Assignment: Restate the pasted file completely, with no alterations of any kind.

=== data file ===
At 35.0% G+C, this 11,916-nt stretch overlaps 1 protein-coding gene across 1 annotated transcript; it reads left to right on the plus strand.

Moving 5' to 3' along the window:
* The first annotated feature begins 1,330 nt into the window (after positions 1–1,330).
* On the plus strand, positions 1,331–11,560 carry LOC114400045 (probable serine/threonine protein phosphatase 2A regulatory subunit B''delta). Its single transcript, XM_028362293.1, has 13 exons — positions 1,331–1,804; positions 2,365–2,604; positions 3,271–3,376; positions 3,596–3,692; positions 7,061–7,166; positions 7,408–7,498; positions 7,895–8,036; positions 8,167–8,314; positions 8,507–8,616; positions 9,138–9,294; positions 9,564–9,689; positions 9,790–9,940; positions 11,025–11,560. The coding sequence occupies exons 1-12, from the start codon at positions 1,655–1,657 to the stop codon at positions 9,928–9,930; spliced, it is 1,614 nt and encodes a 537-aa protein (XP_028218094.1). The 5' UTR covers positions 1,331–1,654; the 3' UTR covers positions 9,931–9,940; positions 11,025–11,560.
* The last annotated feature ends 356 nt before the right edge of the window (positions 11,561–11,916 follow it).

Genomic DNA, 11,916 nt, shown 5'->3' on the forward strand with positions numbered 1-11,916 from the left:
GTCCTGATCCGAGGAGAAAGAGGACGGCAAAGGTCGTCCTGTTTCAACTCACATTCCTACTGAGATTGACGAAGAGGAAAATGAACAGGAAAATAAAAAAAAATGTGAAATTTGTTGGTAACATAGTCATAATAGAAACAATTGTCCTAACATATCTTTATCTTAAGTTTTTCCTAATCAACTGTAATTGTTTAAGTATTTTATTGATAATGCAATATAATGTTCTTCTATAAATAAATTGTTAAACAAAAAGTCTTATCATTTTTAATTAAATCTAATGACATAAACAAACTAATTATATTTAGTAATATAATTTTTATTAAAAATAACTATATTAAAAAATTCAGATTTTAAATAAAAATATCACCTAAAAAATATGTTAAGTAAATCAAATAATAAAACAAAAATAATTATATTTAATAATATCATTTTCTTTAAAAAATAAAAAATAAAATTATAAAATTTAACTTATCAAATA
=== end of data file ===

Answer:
At 35.0% G+C, this 11,916-nt stretch overlaps 1 protein-coding gene across 1 annotated transcript; it reads left to right on the plus strand.

Moving 5' to 3' along the window:
* The first annotated feature begins 1,330 nt into the window (after positions 1–1,330).
* On the plus strand, positions 1,331–11,560 carry LOC114400045 (probable serine/threonine protein phosphatase 2A regulatory subunit B''delta). Its single transcript, XM_028362293.1, has 13 exons — positions 1,331–1,804; positions 2,365–2,604; positions 3,271–3,376; positions 3,596–3,692; positions 7,061–7,166; positions 7,408–7,498; positions 7,895–8,036; positions 8,167–8,314; positions 8,507–8,616; positions 9,138–9,294; positions 9,564–9,689; positions 9,790–9,940; positions 11,025–11,560. The coding sequence occupies exons 1-12, from the start codon at positions 1,655–1,657 to the stop codon at positions 9,928–9,930; spliced, it is 1,614 nt and encodes a 537-aa protein (XP_028218094.1). The 5' UTR covers positions 1,331–1,654; the 3' UTR covers positions 9,931–9,940; positions 11,025–11,560.
* The last annotated feature ends 356 nt before the right edge of the window (positions 11,561–11,916 follow it).

Genomic DNA, 11,916 nt, shown 5'->3' on the forward strand with positions numbered 1-11,916 from the left:
GTCCTGATCCGAGGAGAAAGAGGACGGCAAAGGTCGTCCTGTTTCAACTCACATTCCTACTGAGATTGACGAAGAGGAAAATGAACAGGAAAATAAAAAAAAATGTGAAATTTGTTGGTAACATAGTCATAATAGAAACAATTGTCCTAACATATCTTTATCTTAAGTTTTTCCTAATCAACTGTAATTGTTTAAGTATTTTATTGATAATGCAATATAATGTTCTTCTATAAATAAATTGTTAAACAAAAAGTCTTATCATTTTTAATTAAATCTAATGACATAAACAAACTAATTATATTTAGTAATATAATTTTTATTAAAAATAACTATATTAAAAAATTCAGATTTTAAATAAAAATATCACCTAAAAAATATGTTAAGTAAATCAAATAATAAAACAAAAATAATTATATTTAATAATATCATTTTCTTTAAAAAATAAAAAATAAAATTATAAAATTTAACTTATCAAATA